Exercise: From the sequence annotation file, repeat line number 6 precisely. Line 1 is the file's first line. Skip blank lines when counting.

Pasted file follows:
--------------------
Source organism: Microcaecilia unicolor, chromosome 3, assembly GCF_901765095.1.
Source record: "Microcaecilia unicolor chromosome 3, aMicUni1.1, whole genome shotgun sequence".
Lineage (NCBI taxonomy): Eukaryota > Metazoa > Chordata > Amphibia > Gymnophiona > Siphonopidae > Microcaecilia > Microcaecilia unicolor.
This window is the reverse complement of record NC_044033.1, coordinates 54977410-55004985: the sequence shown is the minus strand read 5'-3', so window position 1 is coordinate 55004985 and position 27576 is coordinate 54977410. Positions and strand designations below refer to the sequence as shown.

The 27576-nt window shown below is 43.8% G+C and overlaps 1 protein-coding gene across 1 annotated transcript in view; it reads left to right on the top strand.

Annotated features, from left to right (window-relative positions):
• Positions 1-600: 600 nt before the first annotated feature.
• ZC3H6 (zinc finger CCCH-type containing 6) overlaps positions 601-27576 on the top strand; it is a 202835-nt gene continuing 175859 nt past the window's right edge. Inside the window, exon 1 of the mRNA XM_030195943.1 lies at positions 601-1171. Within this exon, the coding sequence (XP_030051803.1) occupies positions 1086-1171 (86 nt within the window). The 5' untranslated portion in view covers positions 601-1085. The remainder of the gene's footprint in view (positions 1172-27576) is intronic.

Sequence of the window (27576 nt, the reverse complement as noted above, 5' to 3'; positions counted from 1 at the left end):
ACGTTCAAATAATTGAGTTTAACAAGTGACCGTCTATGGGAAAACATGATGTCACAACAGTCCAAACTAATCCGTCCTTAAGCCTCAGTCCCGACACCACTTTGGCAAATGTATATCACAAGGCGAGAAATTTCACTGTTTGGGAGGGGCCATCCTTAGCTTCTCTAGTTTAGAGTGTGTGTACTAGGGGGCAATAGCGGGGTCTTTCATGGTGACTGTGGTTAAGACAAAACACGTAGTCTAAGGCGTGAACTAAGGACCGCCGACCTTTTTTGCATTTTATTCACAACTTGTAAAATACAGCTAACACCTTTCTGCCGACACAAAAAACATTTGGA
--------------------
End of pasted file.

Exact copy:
Annotated features, from left to right (window-relative positions):